Philadelphia packs more than 300 years of history (not to mention a National Historical Park and a UNESCO World Heritage Site) into one buzzy and walkable city. From icons such as the Liberty Bell to Independence Hall, many of the United States’ most important early monuments can be found right here in the City of Brotherly Love.
I discovered all this as a middle schooler, when my family relocated to the Philadelphia area from California. Growing up in Philly meant field trips to the National Constitution Center to learn about the Founding Fathers and the Philadelphia Museum of Art—plus plenty of culinary adventures at Reading Terminal Market. To see the best of the city in one trip, here are my recommendations for a 3-day Philly excursion.
In Philadelphia, summers scorch while winters freeze—prepare for seasonal extremes.
If you only have time for one thing, make it Independence National Historical Park.
Once you’ve gotten your Philly overview, it’s time for a closer look. On a walking tour of the charming, brick-lined Old City, you’ll see the Liberty Bell, the UNESCO-listed Independence Hall (where the Declaration of Independence was signed and the US Constitution was drafted), and the Betsy Ross House.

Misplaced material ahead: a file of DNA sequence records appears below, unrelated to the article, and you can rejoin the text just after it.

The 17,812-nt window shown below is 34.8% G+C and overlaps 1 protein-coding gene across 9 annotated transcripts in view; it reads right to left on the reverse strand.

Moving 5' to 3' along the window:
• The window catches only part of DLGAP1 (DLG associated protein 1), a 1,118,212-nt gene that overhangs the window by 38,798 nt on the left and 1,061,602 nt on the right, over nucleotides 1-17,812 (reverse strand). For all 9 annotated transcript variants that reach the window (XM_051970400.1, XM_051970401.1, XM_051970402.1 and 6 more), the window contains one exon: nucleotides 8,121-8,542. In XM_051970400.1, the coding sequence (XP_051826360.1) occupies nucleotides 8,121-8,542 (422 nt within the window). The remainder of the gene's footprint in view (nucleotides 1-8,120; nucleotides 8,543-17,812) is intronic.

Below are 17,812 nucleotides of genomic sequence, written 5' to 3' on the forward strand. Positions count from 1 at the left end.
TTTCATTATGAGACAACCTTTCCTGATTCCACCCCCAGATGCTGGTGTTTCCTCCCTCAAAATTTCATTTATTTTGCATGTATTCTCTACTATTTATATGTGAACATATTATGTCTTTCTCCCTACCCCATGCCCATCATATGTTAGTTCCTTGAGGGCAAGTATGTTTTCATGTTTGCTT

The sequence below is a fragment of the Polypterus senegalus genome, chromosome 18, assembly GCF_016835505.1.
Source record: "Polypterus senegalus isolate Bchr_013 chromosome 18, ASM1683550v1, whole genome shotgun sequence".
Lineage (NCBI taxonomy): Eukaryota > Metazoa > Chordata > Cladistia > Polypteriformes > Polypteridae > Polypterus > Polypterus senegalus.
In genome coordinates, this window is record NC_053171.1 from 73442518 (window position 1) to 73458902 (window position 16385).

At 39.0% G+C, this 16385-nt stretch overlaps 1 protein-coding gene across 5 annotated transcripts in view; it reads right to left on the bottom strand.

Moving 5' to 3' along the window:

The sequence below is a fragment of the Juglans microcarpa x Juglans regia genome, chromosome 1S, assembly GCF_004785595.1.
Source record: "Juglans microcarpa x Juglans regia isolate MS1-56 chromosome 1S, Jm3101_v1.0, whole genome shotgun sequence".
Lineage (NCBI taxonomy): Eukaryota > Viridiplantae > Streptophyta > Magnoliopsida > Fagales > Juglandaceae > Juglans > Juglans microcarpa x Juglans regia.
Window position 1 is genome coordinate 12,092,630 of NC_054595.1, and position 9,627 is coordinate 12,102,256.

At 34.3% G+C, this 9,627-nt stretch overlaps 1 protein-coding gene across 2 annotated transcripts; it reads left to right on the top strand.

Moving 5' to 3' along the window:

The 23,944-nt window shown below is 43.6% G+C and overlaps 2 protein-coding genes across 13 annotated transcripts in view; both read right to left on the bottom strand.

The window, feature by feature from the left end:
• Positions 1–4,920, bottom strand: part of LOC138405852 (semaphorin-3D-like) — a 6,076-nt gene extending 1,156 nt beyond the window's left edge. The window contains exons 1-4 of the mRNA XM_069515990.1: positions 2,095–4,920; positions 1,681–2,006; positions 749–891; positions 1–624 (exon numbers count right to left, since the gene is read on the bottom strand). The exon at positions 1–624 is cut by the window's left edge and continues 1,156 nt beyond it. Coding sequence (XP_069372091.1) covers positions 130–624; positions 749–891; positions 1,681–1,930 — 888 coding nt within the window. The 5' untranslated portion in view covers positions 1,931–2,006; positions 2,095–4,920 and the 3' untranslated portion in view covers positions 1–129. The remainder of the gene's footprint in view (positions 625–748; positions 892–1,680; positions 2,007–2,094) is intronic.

Erudite Philadelphia is home to dozens of museums, from the National Constitution Center to the Franklin Institute. But the Philadelphia Museum of Art, with its masterpiece-packed collection, is the real gem. Its exterior is almost as famous as its interior, thanks to the Rocky films, which immortalized its steps.
Take your appetite on a 30-minute stroll (or 5-minute cab ride) down the Benjamin Franklin Parkway to a Philadelphia food tour. Philly is home to a renowned restaurant scene, though it’s equally celebrated for hearty classics like cheesesteaks and hoagies. The indoor Reading Terminal Market offers a delicious introduction.
One of Philadelphia’s most famous landmarks is just outside the city. Valley Forge National Park is where George Washington’s troops wintered from 1777–1778 during the Revolutionary War, and many key artifacts—from log cabins to the National Memorial Arch—can be viewed today. Head off from the Benjamin Franklin Parkway in Center City for seamless transit.